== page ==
The Boy Friend. Oliver!. Cats. Blood Brothers. The Phantom of the Opera. Les Miserables. Billy Elliot. Matilda.
If British musical theatre conjures images of whiteness, this is not by chance. White supremacy is a helluva drug. And, in accounts of British musical theatre histories, whiteness has been pervasive so much to the point that casual observers may believe that whiteness is all there has ever been in British performance.
Sean Mayes and Sarah K. Whitfield’s new book, An Inconvenient Black History of British Musical Theatre (1900-1950) (Bloomsbury Academic/Methuen Drama, 2021), updates the narrative about British performance, revealing how Black artists have been central to theatre in the UK throughout the twentieth century even if their stories have been excluded from the historical record. Mayes and Whitfield’s research makes use of digitized newspapers, theatrical periodicals, and international travel records. While comprehensive in many ways, the authors clearly state that there remains much work to be done. As with any scholarly conversation, An Inconvenient Black History is just one piece of the puzzle.
An Inconvenient Black History complicates the notion of what entails British performance. The book’s analysis includes British artists in the UK, British artists in diaspora, and Black artists who migrated to the UK. In this way, An Inconvenient Black History illustrates British musical theatre history as one of global musical theatre history. The book forces readers to reconsider the very notion of British theatre itself.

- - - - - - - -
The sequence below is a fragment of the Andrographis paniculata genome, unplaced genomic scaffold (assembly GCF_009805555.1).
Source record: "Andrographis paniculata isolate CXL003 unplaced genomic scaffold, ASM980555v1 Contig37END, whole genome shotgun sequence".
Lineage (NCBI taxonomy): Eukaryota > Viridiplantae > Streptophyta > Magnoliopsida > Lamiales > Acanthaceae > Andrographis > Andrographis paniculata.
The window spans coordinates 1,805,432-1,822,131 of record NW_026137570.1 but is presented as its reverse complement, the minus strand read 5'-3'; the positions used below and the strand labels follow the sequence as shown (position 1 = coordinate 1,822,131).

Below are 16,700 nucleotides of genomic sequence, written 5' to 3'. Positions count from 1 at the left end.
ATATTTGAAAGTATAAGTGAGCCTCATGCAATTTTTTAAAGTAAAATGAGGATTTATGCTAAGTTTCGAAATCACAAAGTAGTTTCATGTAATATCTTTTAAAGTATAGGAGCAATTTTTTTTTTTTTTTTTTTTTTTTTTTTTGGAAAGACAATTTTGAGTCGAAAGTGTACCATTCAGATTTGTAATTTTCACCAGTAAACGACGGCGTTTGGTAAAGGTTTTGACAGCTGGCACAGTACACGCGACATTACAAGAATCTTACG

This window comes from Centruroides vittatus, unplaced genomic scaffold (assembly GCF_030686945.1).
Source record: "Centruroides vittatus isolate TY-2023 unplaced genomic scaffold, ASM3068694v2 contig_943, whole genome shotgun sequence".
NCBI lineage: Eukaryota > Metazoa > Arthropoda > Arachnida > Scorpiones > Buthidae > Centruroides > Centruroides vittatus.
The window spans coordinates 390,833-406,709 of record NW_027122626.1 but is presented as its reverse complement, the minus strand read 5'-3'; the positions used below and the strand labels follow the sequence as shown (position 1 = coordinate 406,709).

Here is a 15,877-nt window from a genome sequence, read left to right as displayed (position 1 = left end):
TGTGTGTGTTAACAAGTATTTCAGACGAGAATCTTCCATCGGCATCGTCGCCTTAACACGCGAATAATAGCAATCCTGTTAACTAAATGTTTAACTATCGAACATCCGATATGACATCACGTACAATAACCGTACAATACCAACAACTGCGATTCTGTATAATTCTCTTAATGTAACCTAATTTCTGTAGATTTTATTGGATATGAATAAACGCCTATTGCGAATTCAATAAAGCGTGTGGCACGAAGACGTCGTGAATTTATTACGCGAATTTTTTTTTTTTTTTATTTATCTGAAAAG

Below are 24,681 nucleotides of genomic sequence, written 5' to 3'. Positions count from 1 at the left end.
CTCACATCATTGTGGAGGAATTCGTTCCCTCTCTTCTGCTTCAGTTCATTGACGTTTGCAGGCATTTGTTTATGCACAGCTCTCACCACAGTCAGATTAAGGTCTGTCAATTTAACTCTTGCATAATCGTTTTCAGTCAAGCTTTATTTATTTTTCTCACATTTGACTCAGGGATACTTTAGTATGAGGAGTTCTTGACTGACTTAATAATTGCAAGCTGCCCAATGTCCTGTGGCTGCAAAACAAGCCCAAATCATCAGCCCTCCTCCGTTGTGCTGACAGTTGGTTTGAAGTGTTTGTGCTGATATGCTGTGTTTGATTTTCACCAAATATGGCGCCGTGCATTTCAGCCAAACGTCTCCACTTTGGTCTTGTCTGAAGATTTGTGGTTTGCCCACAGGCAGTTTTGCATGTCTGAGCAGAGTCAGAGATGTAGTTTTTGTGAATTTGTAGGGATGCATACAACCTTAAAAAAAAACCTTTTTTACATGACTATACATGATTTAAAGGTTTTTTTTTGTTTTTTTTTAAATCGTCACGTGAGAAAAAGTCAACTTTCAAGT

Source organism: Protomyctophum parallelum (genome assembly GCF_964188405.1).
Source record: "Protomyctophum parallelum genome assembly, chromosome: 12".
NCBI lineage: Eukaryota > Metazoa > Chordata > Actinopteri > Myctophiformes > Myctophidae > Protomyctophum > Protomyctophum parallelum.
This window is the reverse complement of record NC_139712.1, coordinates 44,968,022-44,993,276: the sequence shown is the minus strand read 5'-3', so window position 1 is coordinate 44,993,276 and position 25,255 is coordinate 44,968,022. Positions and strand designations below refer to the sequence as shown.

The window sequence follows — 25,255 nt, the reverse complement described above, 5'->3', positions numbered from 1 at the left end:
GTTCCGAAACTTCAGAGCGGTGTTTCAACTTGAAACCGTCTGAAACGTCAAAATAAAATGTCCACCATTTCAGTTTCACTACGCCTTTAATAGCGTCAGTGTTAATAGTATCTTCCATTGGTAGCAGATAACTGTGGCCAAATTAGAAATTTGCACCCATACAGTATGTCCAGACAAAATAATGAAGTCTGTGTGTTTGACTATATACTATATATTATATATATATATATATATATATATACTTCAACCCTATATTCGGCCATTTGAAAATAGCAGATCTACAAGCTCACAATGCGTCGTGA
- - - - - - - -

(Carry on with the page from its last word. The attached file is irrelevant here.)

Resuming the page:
An Inconvenient Black History also decenters London’s West End as the primary site of inquiry into British theatre. Although the West End is typically seen as the most financially and artistically significant site for theatre in the UK, the West End is not representative of the UK as a whole. To focus on the West End would be to paint an inaccurate picture of theatre in the UK.
Moreover, Mayes and Whitfield’s work moves beyond traditional notions of musical theatre. The book’s analysis takes a global view of Black performance. The book doesn’t focus on script analysis since much of this work has been lost. Rather, the book focuses on Black resistant practices such as the formation of Black community spaces and other Black safe spaces where performance took place.
As Mayes and Whitfield frequently point out, there is a common misconception that Black performance in the UK began in June 1948 with HMT Empire Windrush. To adhere to this narrative is to assume that Black performance in the UK didn’t begin until mass migration from the Caribbean after 1948. Through case studies of Will Marion Cook, Laura Steer, Cassie Walmer, William Garland, Florence Mills, Amy Ashwood Garvey, and Berto Pasuka, for example, Mayes and Whitfield demonstrate the significant cultural work being performed throughout the first half of the twentieth-century. And, of course, An Inconvenient Black History is just one part of this history. The book opens up many possibilities for future scholars, graduate students, and theatre buffs to engage in recovery work that paints a more accurate portrait of UK theatre and forces us to reconsider the role of white supremacy that has plagued theatre at large.